Forget merchants in the temple, now, the merchants have become the temple.
The week, proving that when it comes to whoring out faith on the altar of Mammon, plenty of popular writers and speakers are willing to play the pimp: Jerry Jenkins and Tim LaHaye. They've followed the cash-cow 12 part "most expensive tract of all time" Left Behind series with at least two prequels.
Chalk Left Behind up in the same category as the Mantra of Jabez, "Jesus is my Homeboy," WWJD and Thomas Kinkade. Though that estimation probably isn't completely fair to whoever came up with the homeboy line, since he probably posesses more artistic nuance than is expressed in Left Behind.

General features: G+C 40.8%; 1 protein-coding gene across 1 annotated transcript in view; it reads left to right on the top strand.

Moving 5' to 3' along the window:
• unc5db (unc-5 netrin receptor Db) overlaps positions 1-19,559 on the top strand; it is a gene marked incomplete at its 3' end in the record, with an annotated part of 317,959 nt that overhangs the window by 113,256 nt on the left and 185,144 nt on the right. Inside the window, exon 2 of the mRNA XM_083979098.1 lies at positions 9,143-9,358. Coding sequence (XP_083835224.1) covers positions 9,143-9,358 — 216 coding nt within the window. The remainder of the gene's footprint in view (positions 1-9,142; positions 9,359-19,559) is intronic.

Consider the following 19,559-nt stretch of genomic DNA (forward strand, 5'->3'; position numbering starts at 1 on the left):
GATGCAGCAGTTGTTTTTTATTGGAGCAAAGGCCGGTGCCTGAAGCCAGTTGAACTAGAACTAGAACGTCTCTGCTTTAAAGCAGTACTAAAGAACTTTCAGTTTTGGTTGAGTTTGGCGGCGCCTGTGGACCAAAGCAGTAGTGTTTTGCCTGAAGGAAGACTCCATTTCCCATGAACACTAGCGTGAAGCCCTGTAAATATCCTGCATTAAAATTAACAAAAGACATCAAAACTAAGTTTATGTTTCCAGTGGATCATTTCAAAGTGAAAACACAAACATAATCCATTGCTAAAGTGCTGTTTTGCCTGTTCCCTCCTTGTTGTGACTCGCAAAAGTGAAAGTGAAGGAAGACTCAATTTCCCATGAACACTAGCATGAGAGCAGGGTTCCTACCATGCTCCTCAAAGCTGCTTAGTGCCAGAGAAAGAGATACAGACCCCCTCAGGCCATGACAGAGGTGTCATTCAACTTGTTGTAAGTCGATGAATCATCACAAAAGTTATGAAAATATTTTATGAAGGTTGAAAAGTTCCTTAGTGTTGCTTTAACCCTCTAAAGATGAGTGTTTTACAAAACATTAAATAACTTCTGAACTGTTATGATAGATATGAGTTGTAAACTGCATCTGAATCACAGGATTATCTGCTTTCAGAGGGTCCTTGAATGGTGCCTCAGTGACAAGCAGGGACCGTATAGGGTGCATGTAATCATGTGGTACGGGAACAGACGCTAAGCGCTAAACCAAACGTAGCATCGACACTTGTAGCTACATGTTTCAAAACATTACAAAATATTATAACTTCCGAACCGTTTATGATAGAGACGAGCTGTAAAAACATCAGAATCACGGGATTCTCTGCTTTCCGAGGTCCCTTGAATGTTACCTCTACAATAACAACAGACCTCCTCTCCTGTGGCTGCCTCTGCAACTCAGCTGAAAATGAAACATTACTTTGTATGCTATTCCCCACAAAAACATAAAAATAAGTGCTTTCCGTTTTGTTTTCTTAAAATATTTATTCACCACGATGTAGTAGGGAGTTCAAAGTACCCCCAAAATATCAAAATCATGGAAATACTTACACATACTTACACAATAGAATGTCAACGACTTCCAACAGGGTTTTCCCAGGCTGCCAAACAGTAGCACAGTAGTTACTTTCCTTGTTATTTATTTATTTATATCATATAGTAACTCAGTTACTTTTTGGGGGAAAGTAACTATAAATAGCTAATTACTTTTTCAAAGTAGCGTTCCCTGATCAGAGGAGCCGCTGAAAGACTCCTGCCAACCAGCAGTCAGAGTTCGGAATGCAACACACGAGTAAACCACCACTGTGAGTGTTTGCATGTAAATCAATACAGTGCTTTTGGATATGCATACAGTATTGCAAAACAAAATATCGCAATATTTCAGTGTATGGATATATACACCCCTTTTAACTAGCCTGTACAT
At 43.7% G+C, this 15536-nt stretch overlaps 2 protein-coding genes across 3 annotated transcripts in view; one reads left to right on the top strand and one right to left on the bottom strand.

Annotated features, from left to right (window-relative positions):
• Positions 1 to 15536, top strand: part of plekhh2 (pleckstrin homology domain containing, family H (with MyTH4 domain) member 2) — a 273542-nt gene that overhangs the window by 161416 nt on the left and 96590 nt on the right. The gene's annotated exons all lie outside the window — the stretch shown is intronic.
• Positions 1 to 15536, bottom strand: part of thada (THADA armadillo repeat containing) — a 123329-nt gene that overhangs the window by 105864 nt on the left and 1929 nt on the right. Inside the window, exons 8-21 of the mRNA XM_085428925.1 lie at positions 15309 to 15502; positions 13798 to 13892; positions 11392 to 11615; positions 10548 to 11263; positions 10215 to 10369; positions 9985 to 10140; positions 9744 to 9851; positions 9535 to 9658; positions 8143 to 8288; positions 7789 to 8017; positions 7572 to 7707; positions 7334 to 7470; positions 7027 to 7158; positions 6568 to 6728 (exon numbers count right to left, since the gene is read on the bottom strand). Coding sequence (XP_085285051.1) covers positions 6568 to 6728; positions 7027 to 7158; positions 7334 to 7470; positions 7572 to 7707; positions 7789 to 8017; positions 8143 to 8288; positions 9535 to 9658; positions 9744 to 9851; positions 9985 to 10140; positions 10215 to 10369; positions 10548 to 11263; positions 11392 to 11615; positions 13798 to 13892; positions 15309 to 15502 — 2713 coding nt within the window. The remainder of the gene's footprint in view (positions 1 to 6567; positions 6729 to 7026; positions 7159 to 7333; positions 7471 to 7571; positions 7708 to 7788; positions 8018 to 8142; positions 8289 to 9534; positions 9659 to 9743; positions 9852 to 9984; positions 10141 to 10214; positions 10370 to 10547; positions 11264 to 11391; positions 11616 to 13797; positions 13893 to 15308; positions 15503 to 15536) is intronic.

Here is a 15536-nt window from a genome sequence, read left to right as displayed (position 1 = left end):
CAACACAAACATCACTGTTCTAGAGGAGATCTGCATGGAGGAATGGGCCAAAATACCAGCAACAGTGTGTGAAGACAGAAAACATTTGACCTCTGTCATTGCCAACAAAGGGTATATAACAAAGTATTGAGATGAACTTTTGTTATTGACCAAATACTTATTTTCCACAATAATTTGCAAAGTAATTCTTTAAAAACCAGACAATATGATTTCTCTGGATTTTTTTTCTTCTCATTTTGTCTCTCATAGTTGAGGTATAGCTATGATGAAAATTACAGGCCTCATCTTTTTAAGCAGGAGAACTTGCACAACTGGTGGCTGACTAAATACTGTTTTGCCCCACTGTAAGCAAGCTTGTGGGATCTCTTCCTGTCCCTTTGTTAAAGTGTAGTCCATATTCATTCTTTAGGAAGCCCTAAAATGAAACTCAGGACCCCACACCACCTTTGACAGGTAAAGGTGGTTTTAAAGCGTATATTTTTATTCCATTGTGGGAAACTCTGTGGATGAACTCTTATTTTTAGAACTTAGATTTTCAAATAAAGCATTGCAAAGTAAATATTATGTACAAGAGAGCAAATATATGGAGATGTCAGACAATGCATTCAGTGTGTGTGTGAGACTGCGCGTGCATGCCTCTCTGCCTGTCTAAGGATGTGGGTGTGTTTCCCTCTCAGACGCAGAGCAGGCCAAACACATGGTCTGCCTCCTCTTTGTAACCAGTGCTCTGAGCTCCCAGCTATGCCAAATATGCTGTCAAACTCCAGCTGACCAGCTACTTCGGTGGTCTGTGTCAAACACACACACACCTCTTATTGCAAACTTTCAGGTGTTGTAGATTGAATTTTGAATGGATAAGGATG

The efficacy of the tract style approach to evangelism aside, what's the point of making someone buy 12 books at at least $20 each, if saving lost souls is the true goal? It would be interesting to see what would have happened if all the time, money and energy poured into these mediocre pieces of fiction had been channeled instead into Christians actually getting out of their comfort zone and engaging our culture? Is the church in America really so theologically atrophied that the only way we can present Christ to our friends and relatives is to buy them a series of books that read like a primate transcribed Clancy, Steele, and Chicken Soup for the Soul into twelve oversized tomes? It's about time the church got righteously indignant--as Christ did in the temple--and stand up to those who transmute our religion into some goddamned commericial enterprise and tell them we don't need more mediocre watered down representations of faith, we need committed, well-trained Christians ministering to the world.
For more thoughts on this trend, from Franky Schaeffer, see my previous post.